“WHAT’S PAST IS PROLOGUE” Big Pharma’s Track Record Is A Vast Departure From Its Rhetoric: Part II
In advance of the hearing on January 29, 2019, the Campaign for Sustainable Rx Pricing (CSRxP) is rolling out a new blog series on what lawmakers can expect to hear from pharmaceutical companies.
Yesterday, we looked at AbbVie, Celgene and Mallinckrodt.
Today, we will look at the rhetoric and track records of Eli Lilly, Novo Nordisk and Sanofi – the three largest makers of insulin in the world, controlling 99 percent of the marketplace and facing no generic competitor to drive down prices.
As The Washington Post reported in “Life, Death And Insulin,” these three companies “appear to have increased [prices] in lockstep over a number of years, prompting allegations of price fixing.” Between 1996 and 2006, the price of insulin increased by 700 percent. In the face of rising prices, one-quarter of patients with Type 1 or Type 2 diabetes have turned to rationing their insulin, some with deadly consequences.
Eli Lilly’s Rhetoric:
- “We Believe Finding A Balance Between Investing In Innovation And Providing Affordable Medicines Is Key To Bettering The Health Of The World.” (“Value-Based Pricing,” Eli Lilly, Accessed 1/19/18)
- “By Enacting Policy That Bases Health Care On Value To The Individual Patient, We Can Continue In The Goal Of Improving Their Lives – A Goal Shared By Manufacturers, Providers, Health Plans, And State And Federal Governments.” (“Value-Based Pricing,” Eli Lilly, Accessed 1/17/19)
Eli Lilly’s Record:
- The Price Of A 10-Milliliter Vial Of Eli Lilly’s Humalog Insulin Cost $21 In 1996 But The Same Vial Now Costs $275. “In 1996, when Eli Lilly debuted its Humalog brand of insulin, the list price of a 10-milliliter vial was $21. The price of the same vial is now $275. Those costs can be compounded by the multiple vials that diabetics may require to survive each month.” (Tiffany Stanley, “Life, Death And Insulin,” The Washington Post, 1/7/19)
Novo Nordisk’s Rhetoric:
- “At Novo Nordisk … We Have A Longstanding Commitment To Supporting Patients’ Access To Our Medicines.” (Katie Thomas, “Drug Makers Accused Of Fixing Prices On Insulin,” The New York Times, 1/30/17)
- “We Recognize That There Are Those Who Are Having Difficulty Affording Their Medicine, Including Those Made By Us. We Also Appreciate The Different Perspectives Across Many Stakeholders.” (Ed Silverman, “Insulin Prices Could Be Much Lower And Drug Makers Would Still Make Healthy Profits,” STAT, 9/26/18)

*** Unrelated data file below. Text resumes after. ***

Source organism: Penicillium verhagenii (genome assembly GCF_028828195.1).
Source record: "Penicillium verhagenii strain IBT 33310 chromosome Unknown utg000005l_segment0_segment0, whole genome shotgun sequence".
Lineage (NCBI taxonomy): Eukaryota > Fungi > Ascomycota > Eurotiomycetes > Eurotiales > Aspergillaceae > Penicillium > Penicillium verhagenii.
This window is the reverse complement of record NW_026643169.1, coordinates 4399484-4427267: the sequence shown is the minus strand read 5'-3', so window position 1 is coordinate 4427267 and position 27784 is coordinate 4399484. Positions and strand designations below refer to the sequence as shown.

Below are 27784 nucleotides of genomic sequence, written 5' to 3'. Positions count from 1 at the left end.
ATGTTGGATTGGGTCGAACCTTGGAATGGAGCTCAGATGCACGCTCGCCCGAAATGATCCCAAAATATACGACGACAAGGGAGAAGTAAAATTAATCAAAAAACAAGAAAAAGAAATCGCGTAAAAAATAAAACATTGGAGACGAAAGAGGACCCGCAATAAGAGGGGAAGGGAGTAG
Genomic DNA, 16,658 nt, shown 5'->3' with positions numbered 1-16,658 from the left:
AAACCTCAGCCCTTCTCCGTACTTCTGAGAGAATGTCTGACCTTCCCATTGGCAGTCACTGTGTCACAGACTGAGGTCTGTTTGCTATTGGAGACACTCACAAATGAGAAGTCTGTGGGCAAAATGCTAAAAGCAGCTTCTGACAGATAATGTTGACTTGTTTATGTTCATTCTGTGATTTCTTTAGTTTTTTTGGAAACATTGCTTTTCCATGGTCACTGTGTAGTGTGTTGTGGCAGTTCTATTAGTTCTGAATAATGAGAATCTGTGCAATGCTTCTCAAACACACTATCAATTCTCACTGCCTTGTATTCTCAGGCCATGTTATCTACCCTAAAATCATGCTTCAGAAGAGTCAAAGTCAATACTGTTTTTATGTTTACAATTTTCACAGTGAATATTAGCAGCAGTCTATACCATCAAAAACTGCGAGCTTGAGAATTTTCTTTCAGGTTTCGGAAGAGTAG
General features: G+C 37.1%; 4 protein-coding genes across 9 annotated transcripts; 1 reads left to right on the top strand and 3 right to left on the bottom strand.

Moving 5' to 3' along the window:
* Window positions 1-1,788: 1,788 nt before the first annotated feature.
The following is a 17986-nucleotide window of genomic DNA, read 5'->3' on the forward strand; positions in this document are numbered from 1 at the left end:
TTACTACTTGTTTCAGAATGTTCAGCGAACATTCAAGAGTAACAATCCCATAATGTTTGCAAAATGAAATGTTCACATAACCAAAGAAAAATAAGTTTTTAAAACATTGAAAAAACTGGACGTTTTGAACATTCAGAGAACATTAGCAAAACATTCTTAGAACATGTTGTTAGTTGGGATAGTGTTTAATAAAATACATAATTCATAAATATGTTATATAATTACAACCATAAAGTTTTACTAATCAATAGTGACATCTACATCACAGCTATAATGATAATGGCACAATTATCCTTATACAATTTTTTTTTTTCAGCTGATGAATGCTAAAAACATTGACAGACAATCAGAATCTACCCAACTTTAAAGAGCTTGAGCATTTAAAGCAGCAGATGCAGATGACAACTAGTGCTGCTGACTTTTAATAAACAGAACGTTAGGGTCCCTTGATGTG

- “Our Key Contribution Is To Discover And Develop Innovative Biological Medicines And Make Them Accessible To Patients Throughout The World.” (“The Novo Nordisk Way,” Novo Nordisk, Accessed 1/21/19)
Novo Nordisk’s Record:
- “Novo Nordisk’s Novolog Was Priced At $40 In 2001, And As Of July 2018, It’s $289.” (Tiffany Stanley, “Life, Death And Insulin,” The Washington Post, 1/7/19)
- “We Want Everyone … To Understand Why We Set Prices As We Do, And To Reaffirm To Them Our Commitment To The Principles Of Access, Affordability And Innovation.” (Olivier Brandicourt, “Sanofi Pricing Principles For The U.S.,” Sanofi, Accessed 1/17/19)
- “Sanofi’s Popular Insulin Brand Lantus Was $35 A Vial When It Was Introduced In 2001; It’s Now $270.” (Tiffany Stanley, “Life, Death And Insulin,” The Washington Post, 1/7/19)
- “… The Price Of Lantus Jumped 18 Percent Each Year From 2012-2016.” (Tahir Amin, “Patent abuse is driving up drug prices. Just look at Lantus,” STAT, 12/7/18)
- According To The Initiative for Medicines, Access and Knowledge (I-MAK), “Lantus Is … Highly Overpatented” For The Purpose Of Being Able To “Preserve And Extend Its Ability To Keep Competition At Bay While Hiking Prices.” “Lantus is also highly overpatented. Though Sanofi’s primary patents on Lantus expired in 2015, the company has filed 70 secondary patent applications in the U.S. – 95 percent of its total – since the drug was first approved and put on the market in 2000. If granted, these additional patents would give Sanofi monopoly protection for up to 37 more years – almost double the duration provided under U.S. law. Why would a pharmaceutical company file so many patents after a drug is already on the market? Quite simply to preserve and extend its ability to keep competition at bay while hiking prices.” (Tahir Amin, “Patent Abuse Is Driving Up Drug Prices. Just Look At Lantus,” STAT, 12/7/18)
Stay tuned for another blog tomorrow comparing Big Pharma’s rhetoric with its track record.
CLICK HERE to read Big Pharma’s Track Record Is A Far Departure From Its Rhetoric: Part I.